Everything was going well.  I slipped into a pack with a good pace and was feeling fine until, yep, my old nemesis.  A bridge.  The trail split and again the rider ahead of me hesitated on the left (dirt) side.  That left me the right (bridge) side.  Wood isn't grippy when wet.  MY tire shot right and down I went.  Unhurt but winded I lay there a bit.  Riders passing inquired as to my state of health and I wheezed that I was just fine.  But as I rode on I had trouble getting my lungs going for awhile and the legs felt bad because of it.  A few more miles and all was well again as I approached the first aid station.  Some nice, peeled bananas (right Joanne?), cookies, water and energy drink and I was off.  A long and sandy logging road back to the singletrack.  Damn you sand!  While being quite easy to ride along and a pleasant change for a little while it also did a nice job of clogging up my d√©railleurs and chain.  Back on the singletrack things were grindy.  Brakes. Shifting.  All kind of ugly.  About Mile 12 or 13 I had my first chain suck.  And another.  And another.  IT didn't relent.  Every attempt at throwing more watts onto the pedals resulted in a sudden stopping of my crank arm.  Things weren't looking good.  One highlight was the Gravity Cavity.  It was something like this (and all smiles).



Forcing my way through a couple more miles (easy downhill, stop and start uphills) I'd managed to get close to the midway cut-off point.  I knew that time wasn't an issue for me but I'd hoped to be able to sort out my  bike issues.  Then.  Yep.  Nemesis.  Bridge.  About a mile and a half from the cut-off was a short bridge.  Didn't give it much thought.  Just before it was a small mud puddle that, as my tire hit it, caused said tire to veer just slightly.  That was enough.  MY bike shot right and I bailed left.  Face first into the embankment.  I lay there for a short while, sorting out that I wasn't severely injured and as I lay there I heard the squeal of brakes and a man's voice, "JESUS CHRIST! Are you okay!"  I assured him this was nothing new to me and only after much convincing did he continue on his way.  I dragged my bike from the small gully  and snapped this pic to remember it by...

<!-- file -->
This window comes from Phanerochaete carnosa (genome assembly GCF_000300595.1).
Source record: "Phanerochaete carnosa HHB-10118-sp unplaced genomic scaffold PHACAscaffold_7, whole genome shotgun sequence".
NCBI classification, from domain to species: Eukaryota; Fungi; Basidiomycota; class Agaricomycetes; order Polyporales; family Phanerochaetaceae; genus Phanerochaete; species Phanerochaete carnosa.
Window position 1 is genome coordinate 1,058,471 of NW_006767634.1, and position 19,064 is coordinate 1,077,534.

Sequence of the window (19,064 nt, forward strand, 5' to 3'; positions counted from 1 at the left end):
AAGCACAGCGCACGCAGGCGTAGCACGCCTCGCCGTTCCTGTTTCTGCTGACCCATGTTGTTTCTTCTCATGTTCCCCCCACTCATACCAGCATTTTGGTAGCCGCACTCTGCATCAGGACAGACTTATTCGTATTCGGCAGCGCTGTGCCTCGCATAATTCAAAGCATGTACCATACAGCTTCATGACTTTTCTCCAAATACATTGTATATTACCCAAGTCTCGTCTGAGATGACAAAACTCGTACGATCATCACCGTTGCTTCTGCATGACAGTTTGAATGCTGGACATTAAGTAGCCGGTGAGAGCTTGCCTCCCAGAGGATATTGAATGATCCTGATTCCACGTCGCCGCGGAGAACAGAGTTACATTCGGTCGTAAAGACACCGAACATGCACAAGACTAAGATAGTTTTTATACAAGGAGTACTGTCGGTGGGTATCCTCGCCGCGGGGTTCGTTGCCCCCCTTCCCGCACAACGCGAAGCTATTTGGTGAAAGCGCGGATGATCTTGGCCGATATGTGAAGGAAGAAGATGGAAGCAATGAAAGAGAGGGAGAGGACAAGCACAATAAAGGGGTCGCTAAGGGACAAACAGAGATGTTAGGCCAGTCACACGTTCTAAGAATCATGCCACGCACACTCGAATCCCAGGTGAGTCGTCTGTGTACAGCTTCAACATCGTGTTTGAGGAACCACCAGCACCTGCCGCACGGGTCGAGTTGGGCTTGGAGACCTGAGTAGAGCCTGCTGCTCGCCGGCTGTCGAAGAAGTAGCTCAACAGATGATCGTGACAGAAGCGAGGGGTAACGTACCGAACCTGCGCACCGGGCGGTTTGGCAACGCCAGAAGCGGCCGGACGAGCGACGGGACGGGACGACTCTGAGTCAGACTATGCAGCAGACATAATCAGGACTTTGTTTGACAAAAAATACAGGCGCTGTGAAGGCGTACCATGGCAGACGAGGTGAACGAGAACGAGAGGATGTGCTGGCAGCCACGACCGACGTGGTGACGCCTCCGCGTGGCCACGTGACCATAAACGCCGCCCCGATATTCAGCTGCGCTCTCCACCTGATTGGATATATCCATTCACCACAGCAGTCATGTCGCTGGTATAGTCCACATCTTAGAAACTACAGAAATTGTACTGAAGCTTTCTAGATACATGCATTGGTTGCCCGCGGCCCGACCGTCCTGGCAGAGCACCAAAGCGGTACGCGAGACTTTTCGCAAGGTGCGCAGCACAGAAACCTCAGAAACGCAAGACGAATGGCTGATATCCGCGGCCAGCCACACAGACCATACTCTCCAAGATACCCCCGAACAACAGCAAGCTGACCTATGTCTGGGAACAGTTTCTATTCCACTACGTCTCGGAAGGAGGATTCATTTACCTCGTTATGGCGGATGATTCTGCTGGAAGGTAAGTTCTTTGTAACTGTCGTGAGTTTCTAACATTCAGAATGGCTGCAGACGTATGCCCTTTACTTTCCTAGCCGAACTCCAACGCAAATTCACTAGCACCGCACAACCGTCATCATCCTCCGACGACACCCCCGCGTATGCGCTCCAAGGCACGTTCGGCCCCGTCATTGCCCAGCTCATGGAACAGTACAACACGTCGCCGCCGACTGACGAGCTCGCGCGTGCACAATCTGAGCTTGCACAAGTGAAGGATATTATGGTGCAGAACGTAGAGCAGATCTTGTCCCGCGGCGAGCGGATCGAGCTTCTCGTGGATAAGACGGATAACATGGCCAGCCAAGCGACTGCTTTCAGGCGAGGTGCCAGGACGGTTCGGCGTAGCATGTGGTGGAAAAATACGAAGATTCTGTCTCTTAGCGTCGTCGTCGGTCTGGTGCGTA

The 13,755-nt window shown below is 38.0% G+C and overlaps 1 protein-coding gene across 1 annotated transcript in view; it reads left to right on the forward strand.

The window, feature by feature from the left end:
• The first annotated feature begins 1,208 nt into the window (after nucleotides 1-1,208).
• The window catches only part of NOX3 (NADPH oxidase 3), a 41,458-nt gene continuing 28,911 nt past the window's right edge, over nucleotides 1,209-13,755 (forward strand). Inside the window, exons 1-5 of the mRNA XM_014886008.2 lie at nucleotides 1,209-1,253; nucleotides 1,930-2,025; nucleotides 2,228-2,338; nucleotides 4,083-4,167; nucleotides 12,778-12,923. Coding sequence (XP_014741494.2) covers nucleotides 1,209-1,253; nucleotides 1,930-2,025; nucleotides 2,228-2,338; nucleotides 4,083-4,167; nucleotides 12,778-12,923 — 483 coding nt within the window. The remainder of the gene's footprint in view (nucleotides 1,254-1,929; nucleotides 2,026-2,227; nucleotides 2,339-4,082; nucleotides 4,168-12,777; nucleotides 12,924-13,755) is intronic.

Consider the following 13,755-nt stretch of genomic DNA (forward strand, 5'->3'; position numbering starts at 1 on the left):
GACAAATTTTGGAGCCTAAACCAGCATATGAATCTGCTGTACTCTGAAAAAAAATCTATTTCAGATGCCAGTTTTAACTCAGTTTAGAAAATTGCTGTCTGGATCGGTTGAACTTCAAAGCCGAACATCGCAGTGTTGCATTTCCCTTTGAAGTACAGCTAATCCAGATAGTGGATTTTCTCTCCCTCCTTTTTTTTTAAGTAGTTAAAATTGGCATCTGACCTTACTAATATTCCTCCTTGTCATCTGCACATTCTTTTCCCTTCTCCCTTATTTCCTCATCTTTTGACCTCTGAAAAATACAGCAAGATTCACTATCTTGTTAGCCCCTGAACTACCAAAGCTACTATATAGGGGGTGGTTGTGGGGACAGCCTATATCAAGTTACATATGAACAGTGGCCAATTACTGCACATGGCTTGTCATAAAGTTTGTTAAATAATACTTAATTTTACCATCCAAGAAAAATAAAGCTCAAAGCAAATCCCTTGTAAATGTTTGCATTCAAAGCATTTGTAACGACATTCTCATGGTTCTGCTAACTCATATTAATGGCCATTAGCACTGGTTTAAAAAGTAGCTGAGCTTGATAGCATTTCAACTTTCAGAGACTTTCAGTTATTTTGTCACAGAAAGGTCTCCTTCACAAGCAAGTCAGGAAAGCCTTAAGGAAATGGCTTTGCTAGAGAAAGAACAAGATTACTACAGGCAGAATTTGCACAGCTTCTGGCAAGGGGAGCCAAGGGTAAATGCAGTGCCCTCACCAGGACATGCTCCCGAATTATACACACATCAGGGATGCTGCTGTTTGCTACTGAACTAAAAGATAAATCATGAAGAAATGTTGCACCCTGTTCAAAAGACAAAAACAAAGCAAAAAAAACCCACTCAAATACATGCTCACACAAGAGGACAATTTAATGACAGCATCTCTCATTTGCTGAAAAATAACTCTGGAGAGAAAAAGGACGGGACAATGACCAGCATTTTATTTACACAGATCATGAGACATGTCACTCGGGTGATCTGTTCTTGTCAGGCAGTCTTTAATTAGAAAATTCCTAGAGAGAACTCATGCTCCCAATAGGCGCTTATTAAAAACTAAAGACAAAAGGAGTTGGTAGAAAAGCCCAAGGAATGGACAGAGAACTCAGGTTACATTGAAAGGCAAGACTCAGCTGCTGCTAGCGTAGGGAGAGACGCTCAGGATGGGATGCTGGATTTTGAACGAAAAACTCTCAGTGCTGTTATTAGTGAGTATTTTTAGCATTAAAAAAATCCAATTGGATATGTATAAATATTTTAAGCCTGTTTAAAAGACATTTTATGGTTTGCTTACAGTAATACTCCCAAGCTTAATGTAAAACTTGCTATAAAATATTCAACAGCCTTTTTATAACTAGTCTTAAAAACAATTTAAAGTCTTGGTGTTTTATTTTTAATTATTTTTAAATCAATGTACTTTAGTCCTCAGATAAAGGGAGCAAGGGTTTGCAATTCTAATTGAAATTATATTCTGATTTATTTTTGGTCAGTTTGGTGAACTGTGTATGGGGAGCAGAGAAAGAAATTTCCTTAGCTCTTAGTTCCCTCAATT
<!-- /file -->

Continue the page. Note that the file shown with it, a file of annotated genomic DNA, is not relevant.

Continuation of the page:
My bike.  This bridge was the last straw.  Caked in mud and grinding its way to this point it now gave up the ghost (no pun intended?)  Hopping (gingerly) back on it refused to shift.  It chain sucked.  It was done.  I pushed her.  1 1/2 miles to the cut-off.  Our Epic was over.

(Author's not: Just this evening, after a thorough cleaning, it was discovered that my rear shifter cable housing was crushed and the cable torn.  Most likely this occurred during my final crash.)

From the cut-off trailhead I bused back to Cable, then to the finish at Hatchery Creek in time to see Gavin finish!



Yep, things were muddy.  Most riders crossed the line coated in muck, many cussing.  Gavin looked (see above photo) deathly but in good spirits.


We cleaned up (in a creek out back) had a brat, chips, energy milk and headed back to Cable to get that car.  We weren't sure if Joanne and Cindy had made the cut-off time but we headed to the midway anyways to get my bike.  After discovering it had already made its way to the finish we also returned there, expecting the girls to be completing the Epic soon.  We weren't disappointed. They came through together, rocking the ABES colours!



Post-race festivities had slowed at this point and after a clean up in the creek for the ladies...


...and a quick trip to the car wash to rinse off this...


...we headed back, cleaned up, grabbed burgers and beers at the local Loon Saloon and spent the evening revelling and replaying the race events.  Sunday we headed for home.

Any further details can be gleaned from Gavin and myself this weekend as we sit around a campfire, flingin' some squirrels and sippin' some fine Banquet from a stubby.  Cheers.